The same opportunity exists for your brand. Consider the connective tissue that exists between your brand pillars and purpose, and how your HR department interacts with potential candidates. The contact can and will create a brand experience that is lasting for that candidate, either drawing them closer to your organization, or driving them away where they’ll share their experience with friends. Use your brand foundation as your filter and the brand identity as your style guide. Brand experiences can be large or small, grand or intimate, and evoke the very same feelings. But they must be intentionally designed to trigger those feelings. The touch, the look, the sound, and the smell you experience with your tradeshow exhibit becomes the connective tissue that has meaning, creates value, and drives preference for your brand.
4. The Brand Communication
How many of you have been watching TV, reading a magazine, or surfing the web and seen a product ad that afterwards, a] you couldn’t remember the brand, and/or b] the ad didn’t make any sense for the intended audience? Not to pick on ad agencies, but WTH? Yes, brand communications are supposed to be arresting and memorable, but they are also supposed to inform the viewer about the brand and the products or services they represent. Or take the viewer on a meaningful journey with the brand. They are supposed to have an intelligent conversation with you. And why are so many ads fun or silly for a brand that is patently serious? I know that sounds like a joke set-up. Well here’s the punch line—they are examples of bad brand communications.
Once again, the connective tissue between the brand heart and soul and the brand body and brain is missing. We don’t claim to be an ad agency. We are a design firm. And inasmuch, we design things. We brand things. However, we’re often called on to communicate the meaning and value of those things in the marketplace, because we know more about the meaning and value of those things than anyone else. We have a wonderful healthcare client we’ve served off and on for the past nine years. While helping to create the connective tissue that is the brand for FOX Rehabilitation, we were immersed into the culture of the brand, and what being a clinician meant at FOX. It was only natural that we worked to design ways to recruit more clinicians and referrals, based on that connective tissue. Showing the passion, the care, the desire to help people be their best at any age, informed how we communicated for FOX. Following our recruitment campaigns and brand communications, more than 500 new clinicians joined FOX in 2017.
5. The Brand Culture
This is a biggie. It’s fair to say that you may not have a brand at all if you do not have a brand culture. Truth, transparency, authenticity, simplicity, and clarity of brand all emanate from within the organization. No amount of spiff or spin can conjure that up. Creating a brand culture is often easy for the founder. In the early years, the purpose of the brand is self-evident and fidelity of brand is upheld and protected. The connective tissue is part of its very being. It’s when success and growth start to overtake the founding priorities of legacy and purpose, that a culture of brand can be eclipsed by a culture of operations, or sales, or [insert your poison]. Time, growth, and success can have very positive effects on an organization. But without a vigilant brand steward and insistence of maintaining a high degree of culture around and for the brand, it can erode, fragment, and deteriorate right before your eyes.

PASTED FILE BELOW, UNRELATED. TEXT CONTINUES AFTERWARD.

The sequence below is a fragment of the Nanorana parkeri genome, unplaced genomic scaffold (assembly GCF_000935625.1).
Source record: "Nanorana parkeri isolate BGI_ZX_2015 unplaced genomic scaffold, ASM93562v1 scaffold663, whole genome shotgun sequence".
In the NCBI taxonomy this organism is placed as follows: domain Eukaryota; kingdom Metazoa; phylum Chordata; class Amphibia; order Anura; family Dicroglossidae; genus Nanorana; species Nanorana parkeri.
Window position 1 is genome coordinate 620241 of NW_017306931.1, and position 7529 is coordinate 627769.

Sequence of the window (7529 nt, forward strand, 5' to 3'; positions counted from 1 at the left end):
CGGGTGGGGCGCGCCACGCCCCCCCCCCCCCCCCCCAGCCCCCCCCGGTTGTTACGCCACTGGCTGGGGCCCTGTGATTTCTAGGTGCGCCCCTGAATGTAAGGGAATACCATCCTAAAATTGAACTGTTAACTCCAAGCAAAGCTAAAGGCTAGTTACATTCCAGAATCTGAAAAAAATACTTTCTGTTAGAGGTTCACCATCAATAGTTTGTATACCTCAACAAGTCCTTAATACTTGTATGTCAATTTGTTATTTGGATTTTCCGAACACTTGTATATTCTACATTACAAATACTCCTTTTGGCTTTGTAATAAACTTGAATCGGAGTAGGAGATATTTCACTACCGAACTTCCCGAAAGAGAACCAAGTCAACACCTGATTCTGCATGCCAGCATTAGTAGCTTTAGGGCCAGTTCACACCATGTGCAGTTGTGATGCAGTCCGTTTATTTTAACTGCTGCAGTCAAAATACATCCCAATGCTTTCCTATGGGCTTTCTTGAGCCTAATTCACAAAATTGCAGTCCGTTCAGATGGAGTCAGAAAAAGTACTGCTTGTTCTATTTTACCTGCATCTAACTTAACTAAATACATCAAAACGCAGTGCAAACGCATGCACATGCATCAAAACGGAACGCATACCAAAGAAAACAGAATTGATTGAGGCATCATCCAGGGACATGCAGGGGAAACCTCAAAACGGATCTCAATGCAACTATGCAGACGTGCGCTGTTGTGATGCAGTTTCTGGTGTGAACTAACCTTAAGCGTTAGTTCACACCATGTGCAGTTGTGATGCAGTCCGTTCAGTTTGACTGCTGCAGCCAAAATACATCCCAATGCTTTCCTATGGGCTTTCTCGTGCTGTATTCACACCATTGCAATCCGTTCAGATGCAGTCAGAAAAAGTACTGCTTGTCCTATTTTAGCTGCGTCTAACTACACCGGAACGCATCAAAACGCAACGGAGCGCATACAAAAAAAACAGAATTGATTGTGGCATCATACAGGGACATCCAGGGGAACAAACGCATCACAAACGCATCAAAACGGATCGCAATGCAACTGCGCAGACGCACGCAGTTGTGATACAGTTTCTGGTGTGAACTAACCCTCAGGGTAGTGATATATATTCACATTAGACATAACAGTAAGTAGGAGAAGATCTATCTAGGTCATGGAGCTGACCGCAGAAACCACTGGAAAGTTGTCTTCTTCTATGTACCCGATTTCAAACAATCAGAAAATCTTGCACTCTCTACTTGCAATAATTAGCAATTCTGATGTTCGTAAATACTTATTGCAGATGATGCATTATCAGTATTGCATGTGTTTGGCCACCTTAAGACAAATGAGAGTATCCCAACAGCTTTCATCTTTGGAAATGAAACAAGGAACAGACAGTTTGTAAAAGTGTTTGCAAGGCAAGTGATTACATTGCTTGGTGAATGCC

There are very profound examples of brand culture in today’s marketplace–from the ubiquitous tale of Apple [one I’ve told many, many times] to Virgin, to John Deere, to Warby Parker, to FOX Rehabilitation. With every example listed, there is a brand champion, often (but not always) the founder, who makes it their job (sometimes their primary job) to constantly, consistently, and cohesively communicate and project the connective tissue of the brand upon its many, many constituents. Ed just penned a recent article on the subject.
If your organization is some years from its beginning, dig up the archives and minutes of early board meetings and see what was driving the business and the brand. What was the purpose? And how is it different [or not] now? Then audit your brand. Everything we’ve touched on so far needs to be assessed to see how it might be reflecting the purpose. Next, audit your people. Ask them what they think the brand means. How they feel about the brand. While you’re at it, do the same with your customers and end users. Periodic baseline equity research can inform your organization as to where the brand is leaning and give you a chance to make adjustments that better reflect the alignment between your business goals and your brand strategy. It is this purposeful alignment that sets the trajectory you want your brand to have. This strong alignment will greatly influence a positive behavioral change toward your brand, both internally and externally.
6. The Brand Ecosystem
If the previous five areas on this list can be found throughout your brand connective tissue, then the connective tissue itself lives and moves through here–the brand ecosystem. Within the brand ecosystem is the design that connects your foundation to your identity, which is then reflected through the experiences created, and communicated both inwardly and outwardly, forming and informing the culture within your brand. Constantly feeding and nurturing the brand, this ecosystem serves as the circulatory system of your brand’s body, delivering the elements necessary to thrive, grow, and sustain itself.